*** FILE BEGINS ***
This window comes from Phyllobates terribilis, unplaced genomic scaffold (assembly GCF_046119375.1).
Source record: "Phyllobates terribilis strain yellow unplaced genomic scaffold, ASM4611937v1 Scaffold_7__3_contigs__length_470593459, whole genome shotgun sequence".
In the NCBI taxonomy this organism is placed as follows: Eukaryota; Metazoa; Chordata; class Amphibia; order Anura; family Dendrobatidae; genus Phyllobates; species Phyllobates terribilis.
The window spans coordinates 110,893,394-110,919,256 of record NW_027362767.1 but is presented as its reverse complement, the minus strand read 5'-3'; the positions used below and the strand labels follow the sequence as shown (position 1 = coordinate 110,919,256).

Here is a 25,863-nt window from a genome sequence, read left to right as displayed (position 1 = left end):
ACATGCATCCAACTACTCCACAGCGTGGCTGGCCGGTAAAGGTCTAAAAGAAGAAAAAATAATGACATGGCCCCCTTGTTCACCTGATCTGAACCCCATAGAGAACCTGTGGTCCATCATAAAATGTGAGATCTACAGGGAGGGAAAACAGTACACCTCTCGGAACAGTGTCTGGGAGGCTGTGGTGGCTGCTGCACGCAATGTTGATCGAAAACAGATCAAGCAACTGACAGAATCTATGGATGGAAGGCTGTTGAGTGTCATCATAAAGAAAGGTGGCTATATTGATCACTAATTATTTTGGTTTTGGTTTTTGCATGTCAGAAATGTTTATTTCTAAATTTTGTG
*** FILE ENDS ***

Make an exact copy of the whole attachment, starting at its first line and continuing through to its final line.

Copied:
This window comes from Phyllobates terribilis, unplaced genomic scaffold (assembly GCF_046119375.1).
Source record: "Phyllobates terribilis strain yellow unplaced genomic scaffold, ASM4611937v1 Scaffold_7__3_contigs__length_470593459, whole genome shotgun sequence".
In the NCBI taxonomy this organism is placed as follows: Eukaryota; Metazoa; Chordata; class Amphibia; order Anura; family Dendrobatidae; genus Phyllobates; species Phyllobates terribilis.
The window spans coordinates 110,893,394-110,919,256 of record NW_027362767.1 but is presented as its reverse complement, the minus strand read 5'-3'; the positions used below and the strand labels follow the sequence as shown (position 1 = coordinate 110,919,256).

Here is a 25,863-nt window from a genome sequence, read left to right as displayed (position 1 = left end):
ACATGCATCCAACTACTCCACAGCGTGGCTGGCCGGTAAAGGTCTAAAAGAAGAAAAAATAATGACATGGCCCCCTTGTTCACCTGATCTGAACCCCATAGAGAACCTGTGGTCCATCATAAAATGTGAGATCTACAGGGAGGGAAAACAGTACACCTCTCGGAACAGTGTCTGGGAGGCTGTGGTGGCTGCTGCACGCAATGTTGATCGAAAACAGATCAAGCAACTGACAGAATCTATGGATGGAAGGCTGTTGAGTGTCATCATAAAGAAAGGTGGCTATATTGATCACTAATTATTTTGGTTTTGGTTTTTGCATGTCAGAAATGTTTATTTCTAAATTTTGTG